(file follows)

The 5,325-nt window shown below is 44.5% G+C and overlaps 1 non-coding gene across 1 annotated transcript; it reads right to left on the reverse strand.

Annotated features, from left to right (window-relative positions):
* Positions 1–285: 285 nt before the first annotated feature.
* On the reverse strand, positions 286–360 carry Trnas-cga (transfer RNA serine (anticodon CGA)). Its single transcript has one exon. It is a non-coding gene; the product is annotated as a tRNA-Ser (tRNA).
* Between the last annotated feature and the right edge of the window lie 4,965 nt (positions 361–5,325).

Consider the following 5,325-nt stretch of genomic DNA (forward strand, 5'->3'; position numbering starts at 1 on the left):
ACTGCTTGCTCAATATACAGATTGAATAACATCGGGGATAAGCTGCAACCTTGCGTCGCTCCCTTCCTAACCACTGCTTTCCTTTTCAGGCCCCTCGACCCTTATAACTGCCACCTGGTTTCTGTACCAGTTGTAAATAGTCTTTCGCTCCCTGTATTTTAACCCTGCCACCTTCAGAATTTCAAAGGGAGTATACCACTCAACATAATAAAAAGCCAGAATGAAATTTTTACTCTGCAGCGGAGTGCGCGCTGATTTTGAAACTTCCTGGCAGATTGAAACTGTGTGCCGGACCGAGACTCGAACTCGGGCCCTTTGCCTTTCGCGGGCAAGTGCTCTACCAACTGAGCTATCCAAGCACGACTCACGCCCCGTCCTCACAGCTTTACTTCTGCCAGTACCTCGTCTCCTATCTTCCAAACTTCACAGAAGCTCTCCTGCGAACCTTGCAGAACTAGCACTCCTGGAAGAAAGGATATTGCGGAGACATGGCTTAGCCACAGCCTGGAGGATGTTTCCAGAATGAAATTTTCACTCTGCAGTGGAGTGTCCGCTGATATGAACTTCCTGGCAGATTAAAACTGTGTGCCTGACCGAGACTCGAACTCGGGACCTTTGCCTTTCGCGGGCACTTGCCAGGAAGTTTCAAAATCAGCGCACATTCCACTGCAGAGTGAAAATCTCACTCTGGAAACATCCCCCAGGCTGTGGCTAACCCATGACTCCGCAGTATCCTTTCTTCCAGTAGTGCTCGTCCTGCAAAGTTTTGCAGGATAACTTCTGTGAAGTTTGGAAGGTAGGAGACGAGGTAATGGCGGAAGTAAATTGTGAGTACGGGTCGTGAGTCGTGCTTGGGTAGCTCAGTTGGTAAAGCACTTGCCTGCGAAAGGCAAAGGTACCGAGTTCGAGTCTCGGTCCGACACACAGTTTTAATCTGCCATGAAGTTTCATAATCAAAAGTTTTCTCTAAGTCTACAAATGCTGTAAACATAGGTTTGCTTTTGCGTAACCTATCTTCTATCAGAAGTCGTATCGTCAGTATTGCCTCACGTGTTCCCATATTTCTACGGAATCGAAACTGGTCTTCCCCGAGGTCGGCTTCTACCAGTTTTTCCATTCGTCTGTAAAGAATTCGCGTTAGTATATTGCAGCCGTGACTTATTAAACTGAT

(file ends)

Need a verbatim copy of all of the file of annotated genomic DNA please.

The 5,325-nt window shown below is 44.5% G+C and overlaps 1 non-coding gene across 1 annotated transcript; it reads right to left on the reverse strand.

Annotated features, from left to right (window-relative positions):
* Positions 1–285: 285 nt before the first annotated feature.
* On the reverse strand, positions 286–360 carry Trnas-cga (transfer RNA serine (anticodon CGA)). Its single transcript has one exon. It is a non-coding gene; the product is annotated as a tRNA-Ser (tRNA).
* Between the last annotated feature and the right edge of the window lie 4,965 nt (positions 361–5,325).

Consider the following 5,325-nt stretch of genomic DNA (forward strand, 5'->3'; position numbering starts at 1 on the left):
ACTGCTTGCTCAATATACAGATTGAATAACATCGGGGATAAGCTGCAACCTTGCGTCGCTCCCTTCCTAACCACTGCTTTCCTTTTCAGGCCCCTCGACCCTTATAACTGCCACCTGGTTTCTGTACCAGTTGTAAATAGTCTTTCGCTCCCTGTATTTTAACCCTGCCACCTTCAGAATTTCAAAGGGAGTATACCACTCAACATAATAAAAAGCCAGAATGAAATTTTTACTCTGCAGCGGAGTGCGCGCTGATTTTGAAACTTCCTGGCAGATTGAAACTGTGTGCCGGACCGAGACTCGAACTCGGGCCCTTTGCCTTTCGCGGGCAAGTGCTCTACCAACTGAGCTATCCAAGCACGACTCACGCCCCGTCCTCACAGCTTTACTTCTGCCAGTACCTCGTCTCCTATCTTCCAAACTTCACAGAAGCTCTCCTGCGAACCTTGCAGAACTAGCACTCCTGGAAGAAAGGATATTGCGGAGACATGGCTTAGCCACAGCCTGGAGGATGTTTCCAGAATGAAATTTTCACTCTGCAGTGGAGTGTCCGCTGATATGAACTTCCTGGCAGATTAAAACTGTGTGCCTGACCGAGACTCGAACTCGGGACCTTTGCCTTTCGCGGGCACTTGCCAGGAAGTTTCAAAATCAGCGCACATTCCACTGCAGAGTGAAAATCTCACTCTGGAAACATCCCCCAGGCTGTGGCTAACCCATGACTCCGCAGTATCCTTTCTTCCAGTAGTGCTCGTCCTGCAAAGTTTTGCAGGATAACTTCTGTGAAGTTTGGAAGGTAGGAGACGAGGTAATGGCGGAAGTAAATTGTGAGTACGGGTCGTGAGTCGTGCTTGGGTAGCTCAGTTGGTAAAGCACTTGCCTGCGAAAGGCAAAGGTACCGAGTTCGAGTCTCGGTCCGACACACAGTTTTAATCTGCCATGAAGTTTCATAATCAAAAGTTTTCTCTAAGTCTACAAATGCTGTAAACATAGGTTTGCTTTTGCGTAACCTATCTTCTATCAGAAGTCGTATCGTCAGTATTGCCTCACGTGTTCCCATATTTCTACGGAATCGAAACTGGTCTTCCCCGAGGTCGGCTTCTACCAGTTTTTCCATTCGTCTGTAAAGAATTCGCGTTAGTATATTGCAGCCGTGACTTATTAAACTGAT